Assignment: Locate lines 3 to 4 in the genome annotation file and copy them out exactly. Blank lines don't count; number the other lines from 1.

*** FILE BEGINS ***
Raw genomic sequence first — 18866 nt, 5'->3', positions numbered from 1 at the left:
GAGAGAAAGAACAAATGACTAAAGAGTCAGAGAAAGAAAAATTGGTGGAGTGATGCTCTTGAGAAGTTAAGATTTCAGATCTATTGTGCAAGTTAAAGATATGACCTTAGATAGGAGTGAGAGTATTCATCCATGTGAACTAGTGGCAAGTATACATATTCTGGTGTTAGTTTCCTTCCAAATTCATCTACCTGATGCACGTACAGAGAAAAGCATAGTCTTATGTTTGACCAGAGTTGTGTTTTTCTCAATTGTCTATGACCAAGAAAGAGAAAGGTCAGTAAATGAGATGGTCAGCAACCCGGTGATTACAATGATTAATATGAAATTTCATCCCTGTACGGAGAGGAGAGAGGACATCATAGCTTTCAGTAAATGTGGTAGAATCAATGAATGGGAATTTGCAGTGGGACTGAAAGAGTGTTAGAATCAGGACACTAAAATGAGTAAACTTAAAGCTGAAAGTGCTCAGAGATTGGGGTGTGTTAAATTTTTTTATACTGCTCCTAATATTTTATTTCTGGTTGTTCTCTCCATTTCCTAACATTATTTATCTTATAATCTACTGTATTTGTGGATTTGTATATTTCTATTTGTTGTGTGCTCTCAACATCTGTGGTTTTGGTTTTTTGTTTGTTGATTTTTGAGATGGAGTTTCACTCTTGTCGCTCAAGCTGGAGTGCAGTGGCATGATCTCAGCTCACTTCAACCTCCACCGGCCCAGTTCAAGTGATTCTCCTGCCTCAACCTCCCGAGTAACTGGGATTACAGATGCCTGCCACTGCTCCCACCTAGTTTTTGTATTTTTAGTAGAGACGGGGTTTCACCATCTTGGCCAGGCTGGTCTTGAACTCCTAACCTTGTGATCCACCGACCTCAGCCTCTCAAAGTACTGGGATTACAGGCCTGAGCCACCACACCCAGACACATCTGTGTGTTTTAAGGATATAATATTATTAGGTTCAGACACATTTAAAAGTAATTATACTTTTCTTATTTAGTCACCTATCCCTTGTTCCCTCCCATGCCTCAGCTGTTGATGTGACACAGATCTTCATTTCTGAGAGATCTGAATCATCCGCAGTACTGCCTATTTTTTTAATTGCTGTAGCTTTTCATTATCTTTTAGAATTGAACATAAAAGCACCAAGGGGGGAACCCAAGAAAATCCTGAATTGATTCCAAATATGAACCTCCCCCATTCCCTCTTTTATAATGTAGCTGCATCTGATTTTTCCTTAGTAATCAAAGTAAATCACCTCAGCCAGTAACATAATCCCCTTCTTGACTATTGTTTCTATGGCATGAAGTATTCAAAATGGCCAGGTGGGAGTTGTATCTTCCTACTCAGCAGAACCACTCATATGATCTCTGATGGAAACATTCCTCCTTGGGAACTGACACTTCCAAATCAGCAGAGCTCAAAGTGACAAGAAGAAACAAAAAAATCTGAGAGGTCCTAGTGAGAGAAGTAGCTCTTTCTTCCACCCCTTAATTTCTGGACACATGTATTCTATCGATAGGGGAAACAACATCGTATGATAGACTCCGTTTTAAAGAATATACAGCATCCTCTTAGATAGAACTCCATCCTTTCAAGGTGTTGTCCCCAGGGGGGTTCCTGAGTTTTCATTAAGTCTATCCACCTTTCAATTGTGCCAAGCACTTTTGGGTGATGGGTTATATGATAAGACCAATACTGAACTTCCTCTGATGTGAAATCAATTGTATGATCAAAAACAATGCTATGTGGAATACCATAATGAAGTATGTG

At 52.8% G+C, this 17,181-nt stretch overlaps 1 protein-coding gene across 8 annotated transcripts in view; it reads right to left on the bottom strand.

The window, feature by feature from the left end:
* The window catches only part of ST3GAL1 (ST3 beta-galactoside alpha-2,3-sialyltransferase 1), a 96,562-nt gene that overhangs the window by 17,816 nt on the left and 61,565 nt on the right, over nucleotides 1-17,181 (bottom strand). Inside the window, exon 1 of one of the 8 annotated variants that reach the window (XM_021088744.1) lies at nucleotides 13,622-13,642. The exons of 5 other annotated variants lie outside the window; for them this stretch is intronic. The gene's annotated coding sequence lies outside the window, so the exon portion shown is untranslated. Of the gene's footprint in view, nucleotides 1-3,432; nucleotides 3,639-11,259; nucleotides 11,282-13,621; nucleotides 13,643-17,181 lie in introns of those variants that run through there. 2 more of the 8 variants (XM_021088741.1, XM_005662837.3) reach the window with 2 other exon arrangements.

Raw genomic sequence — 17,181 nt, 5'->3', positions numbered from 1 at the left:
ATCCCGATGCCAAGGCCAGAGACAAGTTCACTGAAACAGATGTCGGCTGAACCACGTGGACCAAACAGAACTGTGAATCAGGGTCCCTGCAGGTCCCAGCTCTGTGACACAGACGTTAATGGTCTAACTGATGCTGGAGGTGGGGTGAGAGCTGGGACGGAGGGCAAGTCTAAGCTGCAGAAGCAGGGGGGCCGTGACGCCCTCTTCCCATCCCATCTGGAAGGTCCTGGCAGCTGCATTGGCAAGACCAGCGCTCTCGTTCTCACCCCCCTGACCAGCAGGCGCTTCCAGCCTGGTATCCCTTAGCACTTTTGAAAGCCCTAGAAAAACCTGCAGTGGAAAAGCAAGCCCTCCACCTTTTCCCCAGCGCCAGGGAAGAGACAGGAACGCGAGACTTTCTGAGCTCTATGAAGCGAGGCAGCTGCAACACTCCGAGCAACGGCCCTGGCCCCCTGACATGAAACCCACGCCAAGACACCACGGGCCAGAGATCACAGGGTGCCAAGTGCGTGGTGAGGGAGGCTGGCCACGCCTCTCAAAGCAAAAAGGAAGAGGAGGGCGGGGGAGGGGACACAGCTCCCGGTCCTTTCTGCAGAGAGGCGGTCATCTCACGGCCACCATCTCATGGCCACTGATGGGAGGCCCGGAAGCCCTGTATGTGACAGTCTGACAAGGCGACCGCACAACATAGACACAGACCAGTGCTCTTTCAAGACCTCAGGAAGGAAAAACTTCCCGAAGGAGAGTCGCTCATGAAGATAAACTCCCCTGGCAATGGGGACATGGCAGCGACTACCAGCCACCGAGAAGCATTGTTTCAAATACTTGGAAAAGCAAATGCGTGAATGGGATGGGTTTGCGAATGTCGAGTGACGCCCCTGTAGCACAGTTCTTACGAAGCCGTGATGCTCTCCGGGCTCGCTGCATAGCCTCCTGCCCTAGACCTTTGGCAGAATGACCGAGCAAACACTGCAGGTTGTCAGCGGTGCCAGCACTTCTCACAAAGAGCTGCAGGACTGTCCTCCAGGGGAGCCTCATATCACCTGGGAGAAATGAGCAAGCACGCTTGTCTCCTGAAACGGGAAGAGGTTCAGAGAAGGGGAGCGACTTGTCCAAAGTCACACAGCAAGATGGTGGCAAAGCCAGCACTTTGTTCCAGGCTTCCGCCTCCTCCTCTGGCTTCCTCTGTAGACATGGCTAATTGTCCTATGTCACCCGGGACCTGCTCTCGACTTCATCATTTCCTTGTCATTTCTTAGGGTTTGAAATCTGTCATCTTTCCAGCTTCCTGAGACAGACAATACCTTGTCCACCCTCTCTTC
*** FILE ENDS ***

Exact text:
At 52.8% G+C, this 17,181-nt stretch overlaps 1 protein-coding gene across 8 annotated transcripts in view; it reads right to left on the bottom strand.

The window, feature by feature from the left end: